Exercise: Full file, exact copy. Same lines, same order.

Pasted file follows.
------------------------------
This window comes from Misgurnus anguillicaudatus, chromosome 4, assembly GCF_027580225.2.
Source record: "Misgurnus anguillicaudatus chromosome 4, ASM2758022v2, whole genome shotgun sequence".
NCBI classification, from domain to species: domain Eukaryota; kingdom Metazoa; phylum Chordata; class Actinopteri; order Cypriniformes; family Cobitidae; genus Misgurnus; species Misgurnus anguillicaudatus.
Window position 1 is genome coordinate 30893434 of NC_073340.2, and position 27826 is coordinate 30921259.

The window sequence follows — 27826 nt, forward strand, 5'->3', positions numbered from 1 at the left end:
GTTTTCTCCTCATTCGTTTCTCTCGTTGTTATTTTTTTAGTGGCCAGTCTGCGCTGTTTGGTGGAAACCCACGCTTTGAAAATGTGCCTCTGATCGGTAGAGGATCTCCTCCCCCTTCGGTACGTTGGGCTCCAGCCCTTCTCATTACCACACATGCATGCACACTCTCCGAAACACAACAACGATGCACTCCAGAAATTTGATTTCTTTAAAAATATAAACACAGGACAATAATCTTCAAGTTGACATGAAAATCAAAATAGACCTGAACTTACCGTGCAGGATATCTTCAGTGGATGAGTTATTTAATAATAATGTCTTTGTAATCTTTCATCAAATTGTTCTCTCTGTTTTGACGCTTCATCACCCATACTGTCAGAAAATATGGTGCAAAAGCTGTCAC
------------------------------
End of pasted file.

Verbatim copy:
This window comes from Misgurnus anguillicaudatus, chromosome 4, assembly GCF_027580225.2.
Source record: "Misgurnus anguillicaudatus chromosome 4, ASM2758022v2, whole genome shotgun sequence".
NCBI classification, from domain to species: domain Eukaryota; kingdom Metazoa; phylum Chordata; class Actinopteri; order Cypriniformes; family Cobitidae; genus Misgurnus; species Misgurnus anguillicaudatus.
Window position 1 is genome coordinate 30893434 of NC_073340.2, and position 27826 is coordinate 30921259.

The window sequence follows — 27826 nt, forward strand, 5'->3', positions numbered from 1 at the left end:
GTTTTCTCCTCATTCGTTTCTCTCGTTGTTATTTTTTTAGTGGCCAGTCTGCGCTGTTTGGTGGAAACCCACGCTTTGAAAATGTGCCTCTGATCGGTAGAGGATCTCCTCCCCCTTCGGTACGTTGGGCTCCAGCCCTTCTCATTACCACACATGCATGCACACTCTCCGAAACACAACAACGATGCACTCCAGAAATTTGATTTCTTTAAAAATATAAACACAGGACAATAATCTTCAAGTTGACATGAAAATCAAAATAGACCTGAACTTACCGTGCAGGATATCTTCAGTGGATGAGTTATTTAATAATAATGTCTTTGTAATCTTTCATCAAATTGTTCTCTCTGTTTTGACGCTTCATCACCCATACTGTCAGAAAATATGGTGCAAAAGCTGTCAC